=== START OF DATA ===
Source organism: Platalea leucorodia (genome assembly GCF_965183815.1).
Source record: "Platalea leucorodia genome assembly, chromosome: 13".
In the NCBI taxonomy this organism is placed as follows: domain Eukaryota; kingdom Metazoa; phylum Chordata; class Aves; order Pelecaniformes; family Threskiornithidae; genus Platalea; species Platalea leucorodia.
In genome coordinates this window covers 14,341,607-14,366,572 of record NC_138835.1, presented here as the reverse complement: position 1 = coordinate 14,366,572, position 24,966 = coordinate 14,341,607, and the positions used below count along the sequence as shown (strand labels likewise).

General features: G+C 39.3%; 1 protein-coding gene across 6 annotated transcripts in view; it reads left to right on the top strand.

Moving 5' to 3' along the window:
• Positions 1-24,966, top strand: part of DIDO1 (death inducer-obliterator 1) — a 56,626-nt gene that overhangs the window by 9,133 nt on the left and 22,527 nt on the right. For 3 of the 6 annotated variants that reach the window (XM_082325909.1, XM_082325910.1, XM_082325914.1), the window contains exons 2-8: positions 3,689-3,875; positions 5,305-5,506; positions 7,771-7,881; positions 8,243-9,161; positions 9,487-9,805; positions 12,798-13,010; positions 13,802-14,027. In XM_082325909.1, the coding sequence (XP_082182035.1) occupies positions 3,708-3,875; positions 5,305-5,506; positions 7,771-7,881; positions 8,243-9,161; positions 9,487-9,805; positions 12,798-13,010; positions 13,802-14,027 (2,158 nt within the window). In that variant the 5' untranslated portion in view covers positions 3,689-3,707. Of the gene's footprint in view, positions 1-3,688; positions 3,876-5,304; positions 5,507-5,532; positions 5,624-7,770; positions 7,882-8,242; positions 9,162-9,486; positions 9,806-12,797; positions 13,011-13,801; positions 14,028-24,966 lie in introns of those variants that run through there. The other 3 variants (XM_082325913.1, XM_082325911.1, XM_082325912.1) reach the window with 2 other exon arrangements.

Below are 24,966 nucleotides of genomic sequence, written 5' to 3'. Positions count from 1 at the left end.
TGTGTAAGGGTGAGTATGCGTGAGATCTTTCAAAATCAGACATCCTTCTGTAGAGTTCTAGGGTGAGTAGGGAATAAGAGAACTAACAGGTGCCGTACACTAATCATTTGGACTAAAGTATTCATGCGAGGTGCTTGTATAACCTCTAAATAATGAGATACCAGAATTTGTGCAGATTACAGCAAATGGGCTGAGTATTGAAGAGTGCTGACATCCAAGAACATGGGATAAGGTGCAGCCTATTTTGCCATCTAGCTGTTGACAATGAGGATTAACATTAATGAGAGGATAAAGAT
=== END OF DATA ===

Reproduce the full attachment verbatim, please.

Source organism: Platalea leucorodia (genome assembly GCF_965183815.1).
Source record: "Platalea leucorodia genome assembly, chromosome: 13".
In the NCBI taxonomy this organism is placed as follows: domain Eukaryota; kingdom Metazoa; phylum Chordata; class Aves; order Pelecaniformes; family Threskiornithidae; genus Platalea; species Platalea leucorodia.
In genome coordinates this window covers 14,341,607-14,366,572 of record NC_138835.1, presented here as the reverse complement: position 1 = coordinate 14,366,572, position 24,966 = coordinate 14,341,607, and the positions used below count along the sequence as shown (strand labels likewise).

General features: G+C 39.3%; 1 protein-coding gene across 6 annotated transcripts in view; it reads left to right on the top strand.

Moving 5' to 3' along the window:
• Positions 1-24,966, top strand: part of DIDO1 (death inducer-obliterator 1) — a 56,626-nt gene that overhangs the window by 9,133 nt on the left and 22,527 nt on the right. For 3 of the 6 annotated variants that reach the window (XM_082325909.1, XM_082325910.1, XM_082325914.1), the window contains exons 2-8: positions 3,689-3,875; positions 5,305-5,506; positions 7,771-7,881; positions 8,243-9,161; positions 9,487-9,805; positions 12,798-13,010; positions 13,802-14,027. In XM_082325909.1, the coding sequence (XP_082182035.1) occupies positions 3,708-3,875; positions 5,305-5,506; positions 7,771-7,881; positions 8,243-9,161; positions 9,487-9,805; positions 12,798-13,010; positions 13,802-14,027 (2,158 nt within the window). In that variant the 5' untranslated portion in view covers positions 3,689-3,707. Of the gene's footprint in view, positions 1-3,688; positions 3,876-5,304; positions 5,507-5,532; positions 5,624-7,770; positions 7,882-8,242; positions 9,162-9,486; positions 9,806-12,797; positions 13,011-13,801; positions 14,028-24,966 lie in introns of those variants that run through there. The other 3 variants (XM_082325913.1, XM_082325911.1, XM_082325912.1) reach the window with 2 other exon arrangements.

Below are 24,966 nucleotides of genomic sequence, written 5' to 3'. Positions count from 1 at the left end.
TGTGTAAGGGTGAGTATGCGTGAGATCTTTCAAAATCAGACATCCTTCTGTAGAGTTCTAGGGTGAGTAGGGAATAAGAGAACTAACAGGTGCCGTACACTAATCATTTGGACTAAAGTATTCATGCGAGGTGCTTGTATAACCTCTAAATAATGAGATACCAGAATTTGTGCAGATTACAGCAAATGGGCTGAGTATTGAAGAGTGCTGACATCCAAGAACATGGGATAAGGTGCAGCCTATTTTGCCATCTAGCTGTTGACAATGAGGATTAACATTAATGAGAGGATAAAGAT